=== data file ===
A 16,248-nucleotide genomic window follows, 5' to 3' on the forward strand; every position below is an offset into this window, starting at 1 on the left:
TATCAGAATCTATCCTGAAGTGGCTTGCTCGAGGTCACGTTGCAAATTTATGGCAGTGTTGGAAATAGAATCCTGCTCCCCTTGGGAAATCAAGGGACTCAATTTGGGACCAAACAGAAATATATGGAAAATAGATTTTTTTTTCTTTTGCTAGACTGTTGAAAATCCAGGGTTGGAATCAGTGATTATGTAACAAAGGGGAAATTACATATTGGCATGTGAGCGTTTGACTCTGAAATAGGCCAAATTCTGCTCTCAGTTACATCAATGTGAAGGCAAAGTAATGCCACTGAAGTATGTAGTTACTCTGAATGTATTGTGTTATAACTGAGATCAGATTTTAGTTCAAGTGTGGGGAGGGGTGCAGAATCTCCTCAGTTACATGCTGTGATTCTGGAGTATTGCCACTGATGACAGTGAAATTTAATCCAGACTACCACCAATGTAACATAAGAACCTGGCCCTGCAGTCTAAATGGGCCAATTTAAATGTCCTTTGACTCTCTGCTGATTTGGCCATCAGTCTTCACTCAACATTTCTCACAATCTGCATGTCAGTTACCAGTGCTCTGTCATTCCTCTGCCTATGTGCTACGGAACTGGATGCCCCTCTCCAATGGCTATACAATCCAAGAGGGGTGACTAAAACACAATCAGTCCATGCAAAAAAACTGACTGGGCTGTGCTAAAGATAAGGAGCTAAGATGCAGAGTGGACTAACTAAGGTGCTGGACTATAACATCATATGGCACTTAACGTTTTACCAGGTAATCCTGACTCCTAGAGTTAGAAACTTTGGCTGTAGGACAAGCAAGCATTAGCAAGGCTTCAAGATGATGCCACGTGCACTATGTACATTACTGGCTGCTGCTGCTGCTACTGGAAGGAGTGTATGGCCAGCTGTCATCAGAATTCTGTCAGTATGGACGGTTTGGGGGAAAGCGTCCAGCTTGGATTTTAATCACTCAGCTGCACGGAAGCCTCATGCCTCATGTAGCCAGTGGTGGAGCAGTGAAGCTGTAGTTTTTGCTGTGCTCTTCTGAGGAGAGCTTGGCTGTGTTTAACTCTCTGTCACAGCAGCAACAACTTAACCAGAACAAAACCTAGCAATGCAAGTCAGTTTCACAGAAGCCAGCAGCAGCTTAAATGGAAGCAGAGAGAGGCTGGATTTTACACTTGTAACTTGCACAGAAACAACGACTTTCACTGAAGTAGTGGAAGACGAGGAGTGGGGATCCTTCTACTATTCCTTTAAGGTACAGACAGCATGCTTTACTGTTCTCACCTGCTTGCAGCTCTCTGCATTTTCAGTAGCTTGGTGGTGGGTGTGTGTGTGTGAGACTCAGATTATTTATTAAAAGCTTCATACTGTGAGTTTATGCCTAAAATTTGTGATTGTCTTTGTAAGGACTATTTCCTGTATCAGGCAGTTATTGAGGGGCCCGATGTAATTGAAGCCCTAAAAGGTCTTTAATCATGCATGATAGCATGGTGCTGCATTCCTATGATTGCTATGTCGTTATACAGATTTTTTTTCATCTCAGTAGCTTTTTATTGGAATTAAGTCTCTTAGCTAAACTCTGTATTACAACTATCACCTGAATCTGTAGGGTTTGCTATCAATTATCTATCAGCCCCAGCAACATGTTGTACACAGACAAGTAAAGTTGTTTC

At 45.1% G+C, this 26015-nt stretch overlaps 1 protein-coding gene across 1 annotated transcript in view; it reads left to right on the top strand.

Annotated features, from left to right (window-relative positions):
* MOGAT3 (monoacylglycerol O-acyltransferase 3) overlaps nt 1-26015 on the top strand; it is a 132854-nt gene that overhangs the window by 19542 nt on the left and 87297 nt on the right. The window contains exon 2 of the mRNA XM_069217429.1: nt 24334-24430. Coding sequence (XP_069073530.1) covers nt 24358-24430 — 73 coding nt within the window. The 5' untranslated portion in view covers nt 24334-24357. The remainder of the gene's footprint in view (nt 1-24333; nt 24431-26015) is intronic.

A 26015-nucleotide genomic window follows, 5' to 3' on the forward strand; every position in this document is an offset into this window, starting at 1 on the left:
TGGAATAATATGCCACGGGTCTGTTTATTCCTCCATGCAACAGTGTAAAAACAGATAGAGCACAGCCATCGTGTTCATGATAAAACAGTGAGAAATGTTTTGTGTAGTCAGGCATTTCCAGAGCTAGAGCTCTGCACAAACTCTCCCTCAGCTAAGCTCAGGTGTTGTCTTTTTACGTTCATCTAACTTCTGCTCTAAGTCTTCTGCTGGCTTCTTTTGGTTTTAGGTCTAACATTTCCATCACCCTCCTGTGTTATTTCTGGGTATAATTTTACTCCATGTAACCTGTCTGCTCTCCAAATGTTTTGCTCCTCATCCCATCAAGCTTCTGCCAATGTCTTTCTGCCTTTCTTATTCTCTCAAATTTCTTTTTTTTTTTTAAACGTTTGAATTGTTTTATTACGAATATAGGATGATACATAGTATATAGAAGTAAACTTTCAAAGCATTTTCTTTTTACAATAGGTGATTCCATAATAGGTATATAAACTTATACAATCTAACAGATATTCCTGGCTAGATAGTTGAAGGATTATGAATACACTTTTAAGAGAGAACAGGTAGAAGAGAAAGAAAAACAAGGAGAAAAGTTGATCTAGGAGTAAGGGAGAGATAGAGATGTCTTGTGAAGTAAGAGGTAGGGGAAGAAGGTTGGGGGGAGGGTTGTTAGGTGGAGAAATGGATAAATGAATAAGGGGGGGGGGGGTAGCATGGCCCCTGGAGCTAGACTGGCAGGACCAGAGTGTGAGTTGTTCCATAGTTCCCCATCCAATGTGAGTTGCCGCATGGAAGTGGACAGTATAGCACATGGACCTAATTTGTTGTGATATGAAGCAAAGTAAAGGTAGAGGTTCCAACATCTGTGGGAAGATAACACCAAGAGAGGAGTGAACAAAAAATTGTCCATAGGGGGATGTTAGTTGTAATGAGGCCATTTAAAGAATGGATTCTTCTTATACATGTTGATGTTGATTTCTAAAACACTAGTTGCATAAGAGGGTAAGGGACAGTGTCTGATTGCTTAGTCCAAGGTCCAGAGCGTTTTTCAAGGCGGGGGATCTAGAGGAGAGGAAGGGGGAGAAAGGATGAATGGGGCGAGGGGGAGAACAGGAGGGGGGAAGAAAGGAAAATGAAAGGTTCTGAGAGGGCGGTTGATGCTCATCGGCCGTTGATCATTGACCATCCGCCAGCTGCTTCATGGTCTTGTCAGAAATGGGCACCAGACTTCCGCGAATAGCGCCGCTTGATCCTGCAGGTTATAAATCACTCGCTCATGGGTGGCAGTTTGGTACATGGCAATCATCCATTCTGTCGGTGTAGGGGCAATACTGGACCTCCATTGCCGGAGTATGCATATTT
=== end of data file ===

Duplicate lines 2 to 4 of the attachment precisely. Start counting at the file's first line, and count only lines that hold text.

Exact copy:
TATCAGAATCTATCCTGAAGTGGCTTGCTCGAGGTCACGTTGCAAATTTATGGCAGTGTTGGAAATAGAATCCTGCTCCCCTTGGGAAATCAAGGGACTCAATTTGGGACCAAACAGAAATATATGGAAAATAGATTTTTTTTTCTTTTGCTAGACTGTTGAAAATCCAGGGTTGGAATCAGTGATTATGTAACAAAGGGGAAATTACATATTGGCATGTGAGCGTTTGACTCTGAAATAGGCCAAATTCTGCTCTCAGTTACATCAATGTGAAGGCAAAGTAATGCCACTGAAGTATGTAGTTACTCTGAATGTATTGTGTTATAACTGAGATCAGATTTTAGTTCAAGTGTGGGGAGGGGTGCAGAATCTCCTCAGTTACATGCTGTGATTCTGGAGTATTGCCACTGATGACAGTGAAATTTAATCCAGACTACCACCAATGTAACATAAGAACCTGGCCCTGCAGTCTAAATGGGCCAATTTAAATGTCCTTTGACTCTCTGCTGATTTGGCCATCAGTCTTCACTCAACATTTCTCACAATCTGCATGTCAGTTACCAGTGCTCTGTCATTCCTCTGCCTATGTGCTACGGAACTGGATGCCCCTCTCCAATGGCTATACAATCCAAGAGGGGTGACTAAAACACAATCAGTCCATGCAAAAAAACTGACTGGGCTGTGCTAAAGATAAGGAGCTAAGATGCAGAGTGGACTAACTAAGGTGCTGGACTATAACATCATATGGCACTTAACGTTTTACCAGGTAATCCTGACTCCTAGAGTTAGAAACTTTGGCTGTAGGACAAGCAAGCATTAGCAAGGCTTCAAGATGATGCCACGTGCACTATGTACATTACTGGCTGCTGCTGCTGCTACTGGAAGGAGTGTATGGCCAGCTGTCATCAGAATTCTGTCAGTATGGACGGTTTGGGGGAAAGCGTCCAGCTTGGATTTTAATCACTCAGCTGCACGGAAGCCTCATGCCTCATGTAGCCAGTGGTGGAGCAGTGAAGCTGTAGTTTTTGCTGTGCTCTTCTGAGGAGAGCTTGGCTGTGTTTAACTCTCTGTCACAGCAGCAACAACTTAACCAGAACAAAACCTAGCAATGCAAGTCAGTTTCACAGAAGCCAGCAGCAGCTTAAATGGAAGCAGAGAGAGGCTGGATTTTACACTTGTAACTTGCACAGAAACAACGACTTTCACTGAAGTAGTGGAAGACGAGGAGTGGGGATCCTTCTACTATTCCTTTAAGGTACAGACAGCATGCTTTACTGTTCTCACCTGCTTGCAGCTCTCTGCATTTTCAGTAGCTTGGTGGTGGGTGTGTGTGTGTGAGACTCAGATTATTTATTAAAAGCTTCATACTGTGAGTTTATGCCTAAAATTTGTGATTGTCTTTGTAAGGACTATTTCCTGTATCAGGCAGTTATTGAGGGGCCCGATGTAATTGAAGCCCTAAAAGGTCTTTAATCATGCATGATAGCATGGTGCTGCATTCCTATGATTGCTATGTCGTTATACAGATTTTTTTTCATCTCAGTAGCTTTTTATTGGAATTAAGTCTCTTAGCTAAACTCTGTATTACAACTATCACCTGAATCTGTAGGGTTTGCTATCAATTATCTATCAGCCCCAGCAACATGTTGTACACAGACAAGTAAAGTTGTTTC

At 45.1% G+C, this 26015-nt stretch overlaps 1 protein-coding gene across 1 annotated transcript in view; it reads left to right on the top strand.

Annotated features, from left to right (window-relative positions):